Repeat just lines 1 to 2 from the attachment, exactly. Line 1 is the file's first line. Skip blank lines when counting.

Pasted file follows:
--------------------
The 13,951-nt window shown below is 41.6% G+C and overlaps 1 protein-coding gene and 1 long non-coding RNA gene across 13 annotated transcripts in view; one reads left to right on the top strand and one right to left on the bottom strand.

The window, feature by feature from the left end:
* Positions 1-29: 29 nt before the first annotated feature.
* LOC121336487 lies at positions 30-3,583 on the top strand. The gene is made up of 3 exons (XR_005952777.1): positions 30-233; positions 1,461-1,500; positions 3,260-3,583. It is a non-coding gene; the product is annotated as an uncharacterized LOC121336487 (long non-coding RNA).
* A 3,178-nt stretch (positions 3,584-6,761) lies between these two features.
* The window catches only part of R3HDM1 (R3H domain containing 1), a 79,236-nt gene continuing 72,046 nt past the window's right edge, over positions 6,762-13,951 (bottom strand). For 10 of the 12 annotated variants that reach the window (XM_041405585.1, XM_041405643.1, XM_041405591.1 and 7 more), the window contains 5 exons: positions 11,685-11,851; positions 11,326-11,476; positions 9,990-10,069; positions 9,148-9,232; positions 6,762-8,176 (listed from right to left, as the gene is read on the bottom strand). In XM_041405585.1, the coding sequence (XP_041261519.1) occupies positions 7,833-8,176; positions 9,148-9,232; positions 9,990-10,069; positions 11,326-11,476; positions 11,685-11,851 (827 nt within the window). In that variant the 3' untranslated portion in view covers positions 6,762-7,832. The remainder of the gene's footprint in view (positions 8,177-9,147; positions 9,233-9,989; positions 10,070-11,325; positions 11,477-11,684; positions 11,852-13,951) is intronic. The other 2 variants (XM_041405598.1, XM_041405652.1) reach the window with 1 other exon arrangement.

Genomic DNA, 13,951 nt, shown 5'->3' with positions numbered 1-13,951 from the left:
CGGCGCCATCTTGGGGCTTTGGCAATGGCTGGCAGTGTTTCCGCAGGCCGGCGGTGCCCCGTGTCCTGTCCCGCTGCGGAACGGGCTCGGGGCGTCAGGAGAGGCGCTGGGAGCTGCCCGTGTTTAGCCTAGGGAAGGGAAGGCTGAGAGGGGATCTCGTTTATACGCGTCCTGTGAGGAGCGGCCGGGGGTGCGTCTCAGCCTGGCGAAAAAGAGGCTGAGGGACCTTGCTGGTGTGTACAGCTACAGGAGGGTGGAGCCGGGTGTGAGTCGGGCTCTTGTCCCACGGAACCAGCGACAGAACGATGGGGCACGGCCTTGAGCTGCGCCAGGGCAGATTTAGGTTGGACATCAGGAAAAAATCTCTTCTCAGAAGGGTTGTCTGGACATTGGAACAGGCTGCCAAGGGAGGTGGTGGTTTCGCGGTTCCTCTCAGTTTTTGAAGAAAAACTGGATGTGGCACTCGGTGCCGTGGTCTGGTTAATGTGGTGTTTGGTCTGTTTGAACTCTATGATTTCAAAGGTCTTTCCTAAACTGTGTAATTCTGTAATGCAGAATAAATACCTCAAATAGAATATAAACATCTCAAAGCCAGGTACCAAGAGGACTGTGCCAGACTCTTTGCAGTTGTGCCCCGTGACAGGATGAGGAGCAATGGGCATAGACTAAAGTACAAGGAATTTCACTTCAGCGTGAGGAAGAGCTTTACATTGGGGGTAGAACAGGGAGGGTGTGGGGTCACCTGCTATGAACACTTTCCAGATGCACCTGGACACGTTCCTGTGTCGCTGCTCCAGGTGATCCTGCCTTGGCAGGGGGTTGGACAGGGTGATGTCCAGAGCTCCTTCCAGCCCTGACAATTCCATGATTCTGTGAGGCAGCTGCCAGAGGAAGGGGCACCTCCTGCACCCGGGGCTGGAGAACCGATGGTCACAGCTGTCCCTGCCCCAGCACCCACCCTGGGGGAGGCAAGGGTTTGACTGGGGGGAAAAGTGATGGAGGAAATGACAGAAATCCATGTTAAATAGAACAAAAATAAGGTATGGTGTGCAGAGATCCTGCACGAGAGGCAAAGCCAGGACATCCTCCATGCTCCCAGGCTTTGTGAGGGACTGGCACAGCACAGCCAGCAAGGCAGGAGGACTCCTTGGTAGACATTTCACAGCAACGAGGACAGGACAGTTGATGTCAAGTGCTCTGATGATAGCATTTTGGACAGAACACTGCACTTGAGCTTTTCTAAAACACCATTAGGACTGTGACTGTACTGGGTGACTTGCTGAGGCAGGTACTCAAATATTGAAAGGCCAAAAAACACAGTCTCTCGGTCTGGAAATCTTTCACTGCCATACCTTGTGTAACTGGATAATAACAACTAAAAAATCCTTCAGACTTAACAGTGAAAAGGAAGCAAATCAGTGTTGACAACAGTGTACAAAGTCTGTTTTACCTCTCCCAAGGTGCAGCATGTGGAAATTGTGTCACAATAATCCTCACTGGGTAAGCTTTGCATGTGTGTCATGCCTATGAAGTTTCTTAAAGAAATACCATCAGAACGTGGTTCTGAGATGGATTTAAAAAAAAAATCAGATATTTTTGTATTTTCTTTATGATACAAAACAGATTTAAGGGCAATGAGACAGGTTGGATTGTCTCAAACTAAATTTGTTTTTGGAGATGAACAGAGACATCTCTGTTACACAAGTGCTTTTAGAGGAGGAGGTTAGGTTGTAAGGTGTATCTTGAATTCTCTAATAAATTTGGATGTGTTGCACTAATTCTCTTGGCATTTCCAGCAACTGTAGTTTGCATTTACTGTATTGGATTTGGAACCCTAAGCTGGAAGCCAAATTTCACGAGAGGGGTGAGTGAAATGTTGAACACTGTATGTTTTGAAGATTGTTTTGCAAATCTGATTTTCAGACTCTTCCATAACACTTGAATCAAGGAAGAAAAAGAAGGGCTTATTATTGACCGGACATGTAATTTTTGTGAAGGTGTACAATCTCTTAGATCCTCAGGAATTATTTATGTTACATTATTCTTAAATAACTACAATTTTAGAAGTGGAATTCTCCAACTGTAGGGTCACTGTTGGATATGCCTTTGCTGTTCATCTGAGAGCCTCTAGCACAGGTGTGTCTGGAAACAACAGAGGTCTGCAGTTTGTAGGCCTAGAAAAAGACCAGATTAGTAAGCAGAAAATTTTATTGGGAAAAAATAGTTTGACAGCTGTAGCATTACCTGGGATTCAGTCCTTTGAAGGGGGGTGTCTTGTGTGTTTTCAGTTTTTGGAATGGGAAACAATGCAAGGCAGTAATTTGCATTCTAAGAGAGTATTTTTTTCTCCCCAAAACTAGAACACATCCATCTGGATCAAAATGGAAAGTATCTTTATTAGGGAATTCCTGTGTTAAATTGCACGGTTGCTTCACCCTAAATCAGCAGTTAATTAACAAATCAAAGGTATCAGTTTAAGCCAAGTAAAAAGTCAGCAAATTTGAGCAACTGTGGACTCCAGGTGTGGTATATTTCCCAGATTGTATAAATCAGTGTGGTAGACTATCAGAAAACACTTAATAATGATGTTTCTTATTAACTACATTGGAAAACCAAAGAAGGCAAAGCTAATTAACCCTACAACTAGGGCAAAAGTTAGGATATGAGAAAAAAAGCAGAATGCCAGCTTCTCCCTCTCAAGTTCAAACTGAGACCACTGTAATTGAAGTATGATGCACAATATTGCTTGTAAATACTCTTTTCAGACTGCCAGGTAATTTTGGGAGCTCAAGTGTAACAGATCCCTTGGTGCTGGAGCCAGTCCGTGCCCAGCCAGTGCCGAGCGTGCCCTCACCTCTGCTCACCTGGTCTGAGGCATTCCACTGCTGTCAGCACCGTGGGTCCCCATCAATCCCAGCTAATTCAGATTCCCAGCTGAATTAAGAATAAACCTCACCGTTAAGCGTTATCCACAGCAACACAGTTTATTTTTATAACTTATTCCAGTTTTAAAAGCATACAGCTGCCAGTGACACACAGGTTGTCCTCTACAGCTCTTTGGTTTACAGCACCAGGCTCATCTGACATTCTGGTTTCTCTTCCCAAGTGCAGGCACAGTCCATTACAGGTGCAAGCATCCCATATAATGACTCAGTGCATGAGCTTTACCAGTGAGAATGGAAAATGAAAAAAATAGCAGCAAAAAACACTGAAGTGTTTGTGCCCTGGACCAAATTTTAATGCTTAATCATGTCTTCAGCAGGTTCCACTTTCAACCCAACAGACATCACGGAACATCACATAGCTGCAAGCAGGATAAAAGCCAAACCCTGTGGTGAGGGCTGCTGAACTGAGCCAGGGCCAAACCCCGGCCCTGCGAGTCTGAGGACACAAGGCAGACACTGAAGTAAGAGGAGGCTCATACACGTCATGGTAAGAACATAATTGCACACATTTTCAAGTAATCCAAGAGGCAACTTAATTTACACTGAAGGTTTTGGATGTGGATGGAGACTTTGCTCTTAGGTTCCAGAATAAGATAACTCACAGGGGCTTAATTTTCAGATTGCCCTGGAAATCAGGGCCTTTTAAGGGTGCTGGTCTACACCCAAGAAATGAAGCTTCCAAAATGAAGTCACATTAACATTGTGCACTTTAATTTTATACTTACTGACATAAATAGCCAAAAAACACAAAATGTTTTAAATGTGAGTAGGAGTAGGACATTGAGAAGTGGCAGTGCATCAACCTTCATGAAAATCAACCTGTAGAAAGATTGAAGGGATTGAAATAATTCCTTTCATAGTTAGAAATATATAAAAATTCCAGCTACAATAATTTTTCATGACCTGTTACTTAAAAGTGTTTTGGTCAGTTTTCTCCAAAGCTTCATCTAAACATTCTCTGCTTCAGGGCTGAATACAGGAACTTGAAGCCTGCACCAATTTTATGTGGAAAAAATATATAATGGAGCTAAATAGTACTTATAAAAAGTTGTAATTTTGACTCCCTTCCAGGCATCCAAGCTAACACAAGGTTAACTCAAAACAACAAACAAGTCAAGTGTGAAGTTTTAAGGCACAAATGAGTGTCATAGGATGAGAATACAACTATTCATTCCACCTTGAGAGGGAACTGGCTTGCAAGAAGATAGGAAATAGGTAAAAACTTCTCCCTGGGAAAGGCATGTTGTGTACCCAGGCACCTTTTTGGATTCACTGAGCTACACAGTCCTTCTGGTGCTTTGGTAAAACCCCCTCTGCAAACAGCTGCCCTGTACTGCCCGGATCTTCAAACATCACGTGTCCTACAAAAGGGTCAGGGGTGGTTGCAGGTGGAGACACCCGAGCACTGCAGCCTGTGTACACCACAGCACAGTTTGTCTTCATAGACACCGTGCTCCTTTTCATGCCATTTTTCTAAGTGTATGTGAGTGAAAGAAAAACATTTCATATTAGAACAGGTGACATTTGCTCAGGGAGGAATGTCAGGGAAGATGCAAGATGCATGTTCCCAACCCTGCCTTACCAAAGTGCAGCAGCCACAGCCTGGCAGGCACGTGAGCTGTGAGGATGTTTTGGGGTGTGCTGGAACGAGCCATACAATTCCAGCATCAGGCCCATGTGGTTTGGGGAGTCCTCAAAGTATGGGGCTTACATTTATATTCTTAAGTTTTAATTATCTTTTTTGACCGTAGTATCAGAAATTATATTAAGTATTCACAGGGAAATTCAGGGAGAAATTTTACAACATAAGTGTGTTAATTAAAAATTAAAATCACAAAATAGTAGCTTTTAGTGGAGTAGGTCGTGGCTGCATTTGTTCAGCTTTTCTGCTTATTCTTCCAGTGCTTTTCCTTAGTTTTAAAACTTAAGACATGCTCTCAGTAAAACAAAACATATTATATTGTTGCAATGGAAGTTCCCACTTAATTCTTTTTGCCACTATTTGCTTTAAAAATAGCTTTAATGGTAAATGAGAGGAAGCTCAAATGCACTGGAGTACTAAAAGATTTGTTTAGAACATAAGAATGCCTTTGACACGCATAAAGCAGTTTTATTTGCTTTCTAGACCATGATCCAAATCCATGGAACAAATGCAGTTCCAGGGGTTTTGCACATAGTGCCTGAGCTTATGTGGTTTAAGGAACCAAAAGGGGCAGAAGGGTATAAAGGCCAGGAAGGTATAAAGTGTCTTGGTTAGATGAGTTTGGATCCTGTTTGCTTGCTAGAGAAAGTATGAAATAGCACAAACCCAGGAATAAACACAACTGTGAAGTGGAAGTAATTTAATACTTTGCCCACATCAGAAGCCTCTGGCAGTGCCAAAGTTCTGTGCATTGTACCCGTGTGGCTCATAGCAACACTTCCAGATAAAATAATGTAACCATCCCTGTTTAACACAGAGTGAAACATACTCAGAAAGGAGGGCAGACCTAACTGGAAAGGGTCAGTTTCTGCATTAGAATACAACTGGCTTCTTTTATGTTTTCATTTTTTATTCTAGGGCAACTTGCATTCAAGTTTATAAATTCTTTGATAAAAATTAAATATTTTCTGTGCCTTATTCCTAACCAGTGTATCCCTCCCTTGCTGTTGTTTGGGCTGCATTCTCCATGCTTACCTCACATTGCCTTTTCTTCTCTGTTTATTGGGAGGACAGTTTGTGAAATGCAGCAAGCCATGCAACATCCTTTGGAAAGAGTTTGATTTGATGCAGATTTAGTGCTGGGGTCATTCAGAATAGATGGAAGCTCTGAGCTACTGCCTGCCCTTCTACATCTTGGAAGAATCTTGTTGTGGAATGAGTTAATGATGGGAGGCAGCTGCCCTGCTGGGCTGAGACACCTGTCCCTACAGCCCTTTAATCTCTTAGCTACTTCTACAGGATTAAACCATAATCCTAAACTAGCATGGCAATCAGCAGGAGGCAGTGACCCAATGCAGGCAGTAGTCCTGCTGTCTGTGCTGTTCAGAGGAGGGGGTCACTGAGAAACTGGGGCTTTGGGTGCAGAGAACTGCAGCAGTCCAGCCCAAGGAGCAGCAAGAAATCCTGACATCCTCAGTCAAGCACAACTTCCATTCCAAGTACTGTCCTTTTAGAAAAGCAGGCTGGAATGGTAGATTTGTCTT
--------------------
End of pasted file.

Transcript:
The 13,951-nt window shown below is 41.6% G+C and overlaps 1 protein-coding gene and 1 long non-coding RNA gene across 13 annotated transcripts in view; one reads left to right on the top strand and one right to left on the bottom strand.

The window, feature by feature from the left end: